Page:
It took just three minutes of Harvey Elliott’s first Premier League start for him to justify Liverpool’s meticulous, and patient, approach to his development.
The young winger turned midfielder tore through the centre of Anfield and won a free kick for Liverpool in their comfortable home win over Burnley. Six minutes later, the teenager won another set piece for the Reds, this time in a far more threatening positioning.
While nothing came from the two opportunities, there was an overwhelming feeling that Elliott’s selection was a statement of sorts by Jurgen Klopp and the club.
Elliott’s first Premier League start has not materialised overnight. Instead, it was the realisation of a year of hard graft and a process put in place by Klopp and his management team.
Everything dates back to September 2020 when the teenager started against Lincoln City in the Carabao Cup. The Reds swept aside their Football League foes that evening, putting seven passed them at the LNER Stadium.
The winger’s performance was noted by the masses, with his quick feet and close control of the ball quickly capturing the attention of all in attendance. The next step for Elliott was regular first team football and he was duly sent out to Blackburn Rovers for the remainder of the 2020/21 campaign.
Under the watchful eye of Tony Mowbray, he played week in and week out in the Championship, scoring seven goals in 41 appearances – impressing his manager with his attitude and commitment from minute one.
“You can’t get him off the training ground,” Mowbray remarked of Elliott, talking to The Athletic. “When he plays a game and comes into training the next day, the lads who haven’t been involved might be taking part in a small-sided game and Harvey just wants to join in.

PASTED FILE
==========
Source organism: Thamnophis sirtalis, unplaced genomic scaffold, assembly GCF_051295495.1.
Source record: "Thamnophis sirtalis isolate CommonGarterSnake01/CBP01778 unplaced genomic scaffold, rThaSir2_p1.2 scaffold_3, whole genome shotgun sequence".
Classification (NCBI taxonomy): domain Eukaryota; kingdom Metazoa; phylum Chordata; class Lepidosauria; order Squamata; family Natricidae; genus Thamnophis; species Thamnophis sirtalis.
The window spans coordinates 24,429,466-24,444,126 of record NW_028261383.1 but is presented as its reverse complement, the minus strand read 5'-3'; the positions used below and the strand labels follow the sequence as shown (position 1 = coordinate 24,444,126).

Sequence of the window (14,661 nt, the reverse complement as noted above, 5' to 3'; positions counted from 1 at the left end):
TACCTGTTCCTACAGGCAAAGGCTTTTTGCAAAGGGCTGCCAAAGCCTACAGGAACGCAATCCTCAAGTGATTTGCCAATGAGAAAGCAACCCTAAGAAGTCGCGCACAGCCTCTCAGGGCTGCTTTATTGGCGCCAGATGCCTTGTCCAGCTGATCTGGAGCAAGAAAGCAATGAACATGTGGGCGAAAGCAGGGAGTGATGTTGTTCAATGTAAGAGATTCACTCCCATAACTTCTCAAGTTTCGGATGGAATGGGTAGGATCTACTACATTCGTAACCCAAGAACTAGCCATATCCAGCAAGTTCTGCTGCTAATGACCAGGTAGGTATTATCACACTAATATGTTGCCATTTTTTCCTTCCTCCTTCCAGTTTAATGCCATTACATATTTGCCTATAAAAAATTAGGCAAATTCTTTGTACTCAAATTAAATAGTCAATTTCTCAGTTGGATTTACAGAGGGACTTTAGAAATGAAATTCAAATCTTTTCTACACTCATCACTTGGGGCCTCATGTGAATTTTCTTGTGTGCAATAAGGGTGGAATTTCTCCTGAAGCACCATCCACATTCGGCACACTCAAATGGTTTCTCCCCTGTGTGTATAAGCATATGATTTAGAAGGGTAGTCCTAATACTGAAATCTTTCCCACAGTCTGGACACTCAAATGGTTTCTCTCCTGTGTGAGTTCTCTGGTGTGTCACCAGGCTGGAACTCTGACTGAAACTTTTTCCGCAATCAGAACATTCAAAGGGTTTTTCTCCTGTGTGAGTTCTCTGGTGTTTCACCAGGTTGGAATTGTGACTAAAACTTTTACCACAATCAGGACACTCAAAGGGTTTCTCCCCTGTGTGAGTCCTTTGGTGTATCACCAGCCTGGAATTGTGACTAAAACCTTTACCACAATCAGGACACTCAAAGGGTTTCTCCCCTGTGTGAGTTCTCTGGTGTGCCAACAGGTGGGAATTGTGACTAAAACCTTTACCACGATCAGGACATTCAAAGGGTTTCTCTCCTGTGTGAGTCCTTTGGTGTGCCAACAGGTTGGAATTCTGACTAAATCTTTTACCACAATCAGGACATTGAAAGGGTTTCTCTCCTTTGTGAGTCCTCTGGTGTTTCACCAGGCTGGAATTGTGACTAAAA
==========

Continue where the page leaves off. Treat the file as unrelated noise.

“He’s always out on the grass; so much that I have to keep sending him in. It’s an amazing attitude he’s got. He’s helping us, helping our team and hopefully we’re helping Liverpool develop a player and we’re helping Harvey. Everybody wins as far as I can see.”
Elliott returned to Liverpool in the summer of 2021 to link up with Klopp and the first team for pre-season preparations. In the sweltering heat of Central Europe, he was afforded starts in a number of friendlies – allowing him to get settled with the team’s patterns of play and comfortable with the pace of Klopp’s aggressive philosophy.
His performances against Mainz, Hertha Berlin, and Athletic Club were impressive, on each occasion a step up in class for Elliott. It’s evident this experience, as well as his year in the Championship, was enough to convince Klopp he was ready to start in the Premier League.
Within ten minutes of that first start against Sean Dyche’s combative Burnley, Elliott had set the tone of what was to come. He linked up superbly well with Trent Alexander-Arnold and Mohamed Salah thereafter, looking at ease on the biggest stage of his career. His selection was further vindicated with just over 20 minutes remaining, when Elliott pulled down a terrific raking pass from Virgil van Dijk.
His control was instant, his awareness superb. Elliott fed the ball into the advanced Alexander-Arnold, who in turn flicked the ball into Sadio Mane. The Senegalese international then bore down on goal, sweeping past Nick Pope to put the game out of sight and wrap up three points for Liverpool.
But the moment was more significant than Liverpool putting the game out of reach. That was the moment Elliott confirmed he’s ready for regular action, something he’s likely to see plenty of in the weeks and months to come.
Elliott was comfortable in his skin and assured those previously caught up in his hype that his first Premier League start was well worth waiting for. His display was also rich reward for Liverpool, who may just have a superstar of the future on their hands.